Jamie said...

Thanks, Lou.

As for the catepillars, you could try "gloves on, thumb and forefinger" as the ultimate organic control, but some people find that a bit murderous.

A good general organic spray for caterpillars is Dipel, but Yates Success has the same organic active ingredient (Spinosad) and works in much the same way (ie, it doesn't harm bees, birds or people). I find it much better (ie, cheaper) to buy the concentrate and mix it up with water in a 1-litre sprayer.

Peter from Cityfood Growers said...

I use a few things which help and have quite a different focus to the ones mentioned already. I normally work with biodynamic gardening practices and one of the aspects of biodynamics which is very strong is the impact of the planets on plant growth, with the moon having a very big impact. The moon has a very strong affect on earth on reproduction and flow of fluid. You will see mould always accelerates closer to a full moon and/or when the moon is in perigee (closest to the earth in its 28 day cycle around earth). So recognising the moon cycles is important as well as observing the rain of course. This year I have used a biodynamic preparation called BD508 which is concentrated equisetum arvense. This is a herb which grows in Australia. This herb is extremely high in silica and it holds back the moon forces on the plants which in turn slows down rampant reproduction which is mould. Another biodynamic product is BD501 which is crushed quartz, also very high in silica. I also make Dandelion tea (which I make from the edible dandelions in our garden). This also has a strong silica element. These preparations have held back the mould on my cucumbers this December/Jan and I live in Brisbane where have had a radical amount of moisture.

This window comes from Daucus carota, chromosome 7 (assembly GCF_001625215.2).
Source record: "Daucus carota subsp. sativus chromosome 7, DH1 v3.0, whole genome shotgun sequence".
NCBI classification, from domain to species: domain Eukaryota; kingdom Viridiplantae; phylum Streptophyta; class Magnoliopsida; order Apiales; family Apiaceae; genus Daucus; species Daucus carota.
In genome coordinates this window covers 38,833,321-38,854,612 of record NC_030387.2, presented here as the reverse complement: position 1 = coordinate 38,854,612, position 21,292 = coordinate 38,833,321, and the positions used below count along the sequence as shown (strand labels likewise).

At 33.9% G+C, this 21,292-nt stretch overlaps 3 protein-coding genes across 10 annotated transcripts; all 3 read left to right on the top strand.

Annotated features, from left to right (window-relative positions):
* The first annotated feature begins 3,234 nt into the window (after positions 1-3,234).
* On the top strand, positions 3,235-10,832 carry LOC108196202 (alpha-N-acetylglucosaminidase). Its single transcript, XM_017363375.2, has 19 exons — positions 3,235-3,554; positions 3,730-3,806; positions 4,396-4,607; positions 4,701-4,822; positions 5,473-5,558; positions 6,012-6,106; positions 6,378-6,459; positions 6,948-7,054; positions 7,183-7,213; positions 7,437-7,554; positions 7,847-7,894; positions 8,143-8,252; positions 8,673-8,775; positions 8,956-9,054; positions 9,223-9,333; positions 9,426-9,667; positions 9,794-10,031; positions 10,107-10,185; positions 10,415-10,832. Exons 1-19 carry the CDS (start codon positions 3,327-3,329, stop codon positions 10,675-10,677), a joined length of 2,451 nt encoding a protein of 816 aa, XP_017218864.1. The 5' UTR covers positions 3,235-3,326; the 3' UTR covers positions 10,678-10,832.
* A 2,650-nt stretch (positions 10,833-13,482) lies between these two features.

Jamie said...

Thanks for all of that, Peter. I have only the vaguest understanding of biodynamics, but if it holds back powdery mildew in Brisbane, that's a powerful recommendation.

Anonymous said...

Hi, thanks for the mini review of this product.

I have used Seasol at various doses on a plant that had a mild case of PM. I think the strongest dose I sprayed the plant with was 1:10 ratio 50ml/500ml Seasol to water. Unfortunately the PM kept coming back after 1-3 days.

ManBearPig said...

Great blog :)

I took your advice on the eco-f and it has worked wonders in a matter of days, the powdery mildew was spreading all over the zucchini leaves but has stopped in it's tracks and all new growth is free of it. I also used it on my pumpkins, watermelons, cucumbers, and strawberries and with the exception of the strawberries (which are just as happy as the were before) they have all shown significant growth in a very short time since spraying them. They obviously really like it. I used same mix as you describe here (but used their eco-oil as i didn't have any pest oil and i figured i'd check it out). Really happy with results so far. Will check back in after another week or so and post on further results.

Thanks for the blog, and for the great tip!

ManBearPig said...

Just a question, is it wise to remove the affected leaves once theres some new healthy growth, or is it better to just leave (hehe) them? I'm inclined to think i should make room for new mildew free growth but am unsure. There is lots of new growth there. Any thoughts at all?

ManBearPig said...

Sorry, i'm talking about removing leaves from my zucchini plants, i probably should've mentioned that!

Jamie said...

Sorry Man Bear Pig for the slow reply!

I'd remove the affected zucchini leaves, as they contain fungal spores that will encourage the spread of even more fungal disease.

(But do check out the underside of the leaves, as there's usually a major ladybird party going on.)

Jimmy said...

I just got hit with this for the first time this autumn. Is it related to basil downey mildew at all? My basil plants were wiped out and I noticed it on my zucchini plants around the same time.

Jamie said...


I've never heard of basil downey mildew, but it sounds like the same thing. Basil does't survive autumn usually, it always dies off once the weather gets cool, and it dies off even faster if it's cool and wet. Same deal for zucchinis. Both are summer crops.

Pull all your plants out now, grow something else in the meantime in winter if you like, then in spring you can plant out some more baby seedlings of basil and zucchinis.